There is no doubt that history opens old wounds–but unfortunately history can no longer be buried. The Internet has become a vast and primarily free library with old newspaper archives documenting every little thing that has happened. Once upon a time history was clinical and you had to open a history book or go to a museum to get your facts. With the right web site addresses or search strategies, I am prepared to argue that most people that lived and died, and any great tragedy that ever hit a community is publicly documented forever on ancestry.com or in a newspaper archive.
So what do I go through personally when I write every day? What feelings do I fight with on a daily basis? What makes me throw my hands up in the air and just want to walk away from my laptop some days?
Here are some examples:
Some people do not take what I write seriously as they feel I am not qualified because I have no formal degrees. There are also folks who also don’t like the way I write but —people no longer want to read clinical– they want a story, they want to be entertained, even in history. It’s a new world that some historians really don’t want to embrace, but are going to have too sooner than later.
Some say my blogs are popular only because local living ancestors want to see their names in print like the old newspaper social columns. While there is probably some hint of truth to that there is also an important factor. Without these names coming forward and offering their own personal stories community history would be impossible to document.
Some say I post tragedies for ‘cheap thrills’ or to quench people’s voyeurism which is also not true. While history is composed of good and bad I personally try very hard to keep a 50 year rule and not post anything negative from current frames of time. An example would be those that were concerned about my story of the Klu Klux Klan coming to Smiths Falls in 1926 and wanted it buried– but it happened. I am not posting about something that has not been documented in some shape or form in books and is also available online. I spend time researching to make sure notable stories are documented for today’s generations that really do not care about history–but they will some day. The bottom line is: accidents happened, loss of life happened, fires happened, and they are all part of our history whether we like it or not.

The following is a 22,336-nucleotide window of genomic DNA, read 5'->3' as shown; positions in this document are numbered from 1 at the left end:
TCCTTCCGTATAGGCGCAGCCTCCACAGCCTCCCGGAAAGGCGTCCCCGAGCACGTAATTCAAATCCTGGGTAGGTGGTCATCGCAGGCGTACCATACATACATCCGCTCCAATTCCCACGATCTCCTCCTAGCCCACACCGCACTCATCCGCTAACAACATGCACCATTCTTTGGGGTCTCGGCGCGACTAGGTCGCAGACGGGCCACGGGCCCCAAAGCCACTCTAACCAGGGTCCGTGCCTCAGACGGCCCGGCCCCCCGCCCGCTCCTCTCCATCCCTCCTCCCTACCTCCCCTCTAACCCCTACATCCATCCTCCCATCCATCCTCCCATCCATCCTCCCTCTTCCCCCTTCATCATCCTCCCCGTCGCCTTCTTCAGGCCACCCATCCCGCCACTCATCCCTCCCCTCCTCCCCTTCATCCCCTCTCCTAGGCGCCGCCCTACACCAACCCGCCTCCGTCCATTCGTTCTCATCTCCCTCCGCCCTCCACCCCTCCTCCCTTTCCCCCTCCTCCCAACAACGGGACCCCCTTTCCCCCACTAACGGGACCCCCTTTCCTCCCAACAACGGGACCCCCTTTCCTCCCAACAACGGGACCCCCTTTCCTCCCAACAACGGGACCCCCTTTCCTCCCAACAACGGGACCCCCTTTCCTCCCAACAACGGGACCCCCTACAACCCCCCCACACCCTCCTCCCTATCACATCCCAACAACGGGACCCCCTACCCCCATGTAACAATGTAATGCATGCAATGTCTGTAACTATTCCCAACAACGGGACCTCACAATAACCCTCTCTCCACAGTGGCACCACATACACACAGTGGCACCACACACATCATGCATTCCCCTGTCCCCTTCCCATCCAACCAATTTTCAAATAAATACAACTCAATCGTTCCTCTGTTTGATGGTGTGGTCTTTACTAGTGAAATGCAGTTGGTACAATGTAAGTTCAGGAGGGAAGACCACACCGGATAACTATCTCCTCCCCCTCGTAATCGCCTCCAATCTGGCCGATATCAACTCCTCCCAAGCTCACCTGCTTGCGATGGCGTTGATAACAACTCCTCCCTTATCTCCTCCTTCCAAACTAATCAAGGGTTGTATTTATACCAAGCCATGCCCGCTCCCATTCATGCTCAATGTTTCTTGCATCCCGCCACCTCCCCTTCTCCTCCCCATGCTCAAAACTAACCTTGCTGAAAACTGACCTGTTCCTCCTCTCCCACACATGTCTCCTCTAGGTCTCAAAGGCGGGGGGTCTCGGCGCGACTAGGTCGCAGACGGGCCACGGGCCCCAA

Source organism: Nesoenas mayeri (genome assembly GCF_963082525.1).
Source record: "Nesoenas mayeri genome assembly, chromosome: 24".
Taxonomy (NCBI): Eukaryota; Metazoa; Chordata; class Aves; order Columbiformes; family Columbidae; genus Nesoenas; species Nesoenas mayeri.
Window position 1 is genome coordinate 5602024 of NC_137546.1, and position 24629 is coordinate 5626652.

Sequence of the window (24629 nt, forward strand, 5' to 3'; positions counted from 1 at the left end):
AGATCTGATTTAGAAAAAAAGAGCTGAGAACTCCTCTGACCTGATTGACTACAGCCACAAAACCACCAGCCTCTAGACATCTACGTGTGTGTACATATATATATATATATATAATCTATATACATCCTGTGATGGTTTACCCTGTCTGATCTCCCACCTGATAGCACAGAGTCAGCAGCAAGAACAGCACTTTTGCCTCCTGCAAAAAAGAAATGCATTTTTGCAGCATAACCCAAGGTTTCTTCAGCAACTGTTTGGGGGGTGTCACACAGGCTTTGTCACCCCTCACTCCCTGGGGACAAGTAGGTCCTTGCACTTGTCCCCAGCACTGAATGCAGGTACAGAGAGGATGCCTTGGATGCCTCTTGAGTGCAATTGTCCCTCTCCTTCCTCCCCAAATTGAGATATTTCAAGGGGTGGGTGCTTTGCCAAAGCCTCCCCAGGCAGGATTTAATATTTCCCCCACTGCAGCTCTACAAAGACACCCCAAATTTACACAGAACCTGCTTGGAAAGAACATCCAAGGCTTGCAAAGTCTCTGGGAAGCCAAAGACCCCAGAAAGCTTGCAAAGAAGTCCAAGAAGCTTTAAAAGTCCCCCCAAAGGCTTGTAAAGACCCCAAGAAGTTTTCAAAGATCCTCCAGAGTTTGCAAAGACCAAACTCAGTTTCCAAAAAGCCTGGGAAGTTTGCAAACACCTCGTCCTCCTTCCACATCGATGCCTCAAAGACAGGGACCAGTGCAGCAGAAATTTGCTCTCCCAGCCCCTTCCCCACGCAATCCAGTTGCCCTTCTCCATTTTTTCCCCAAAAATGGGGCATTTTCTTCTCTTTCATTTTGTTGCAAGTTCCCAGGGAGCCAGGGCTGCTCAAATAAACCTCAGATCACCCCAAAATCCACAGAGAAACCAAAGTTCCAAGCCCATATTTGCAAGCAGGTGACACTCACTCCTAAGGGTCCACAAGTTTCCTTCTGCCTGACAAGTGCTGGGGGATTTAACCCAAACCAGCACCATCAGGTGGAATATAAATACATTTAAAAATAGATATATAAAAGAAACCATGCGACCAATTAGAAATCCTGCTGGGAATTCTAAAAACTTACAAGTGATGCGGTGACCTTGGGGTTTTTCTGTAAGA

One of my good friends from the Bay area John Manchester summed it up for me a long time ago when I was having issues with negative comments on my political writings. John’s father was William Manchester who had written “The Death of a President” and he told me what his father had to go through to write his books. Everyone says they want to become a writer, but to be a real writer you have to dig in and write every single day and put up with lots of criticism and rejection. I am not writing about the Kennedys like he was, but I understand history generally teaches us how hard it is for anyone to control it, including the people who think they’re making it. I don’t like everything I read, but understanding our past is important in helping us grapple meaningfully with our present.
You can’t change history, nor can you bury it, and ignoring the storms of the past will never let you see the rainbow at the end of the tunnel. History matters because of what people went through and it makes them nothing but heroes in my book. Today, once again for the umpteenth time I finally understand why I am spending the rest of my life documenting local history. As Confucius once said: ”Our greatest glory is not in never falling, but in rising every time we fall”.
and yes, I will see you tomorrow
Information where you can buy all Linda Seccaspina’s books-You can also read Linda in The Townships Sun and Screamin’ Mamas (USA)